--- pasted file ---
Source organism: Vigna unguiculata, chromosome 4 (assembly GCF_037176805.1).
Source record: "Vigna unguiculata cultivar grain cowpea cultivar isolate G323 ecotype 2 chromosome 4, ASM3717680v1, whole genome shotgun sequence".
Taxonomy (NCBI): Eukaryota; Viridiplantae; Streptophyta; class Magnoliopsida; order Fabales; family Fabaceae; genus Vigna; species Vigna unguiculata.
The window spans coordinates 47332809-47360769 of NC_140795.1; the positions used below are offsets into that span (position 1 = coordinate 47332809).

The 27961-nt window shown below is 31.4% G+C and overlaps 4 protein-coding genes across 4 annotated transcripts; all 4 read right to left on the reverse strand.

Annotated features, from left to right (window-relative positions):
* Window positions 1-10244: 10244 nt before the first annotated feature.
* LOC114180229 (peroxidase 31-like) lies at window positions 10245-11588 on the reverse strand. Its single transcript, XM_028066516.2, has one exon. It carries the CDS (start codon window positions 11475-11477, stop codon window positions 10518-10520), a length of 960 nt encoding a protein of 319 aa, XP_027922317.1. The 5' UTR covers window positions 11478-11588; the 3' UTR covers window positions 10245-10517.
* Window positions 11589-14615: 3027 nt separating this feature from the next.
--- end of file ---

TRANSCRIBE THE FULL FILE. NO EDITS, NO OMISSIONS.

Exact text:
Source organism: Vigna unguiculata, chromosome 4 (assembly GCF_037176805.1).
Source record: "Vigna unguiculata cultivar grain cowpea cultivar isolate G323 ecotype 2 chromosome 4, ASM3717680v1, whole genome shotgun sequence".
Taxonomy (NCBI): Eukaryota; Viridiplantae; Streptophyta; class Magnoliopsida; order Fabales; family Fabaceae; genus Vigna; species Vigna unguiculata.
The window spans coordinates 47332809-47360769 of NC_140795.1; the positions used below are offsets into that span (position 1 = coordinate 47332809).

The 27961-nt window shown below is 31.4% G+C and overlaps 4 protein-coding genes across 4 annotated transcripts; all 4 read right to left on the reverse strand.

Annotated features, from left to right (window-relative positions):
* Window positions 1-10244: 10244 nt before the first annotated feature.
* LOC114180229 (peroxidase 31-like) lies at window positions 10245-11588 on the reverse strand. Its single transcript, XM_028066516.2, has one exon. It carries the CDS (start codon window positions 11475-11477, stop codon window positions 10518-10520), a length of 960 nt encoding a protein of 319 aa, XP_027922317.1. The 5' UTR covers window positions 11478-11588; the 3' UTR covers window positions 10245-10517.
* Window positions 11589-14615: 3027 nt separating this feature from the next.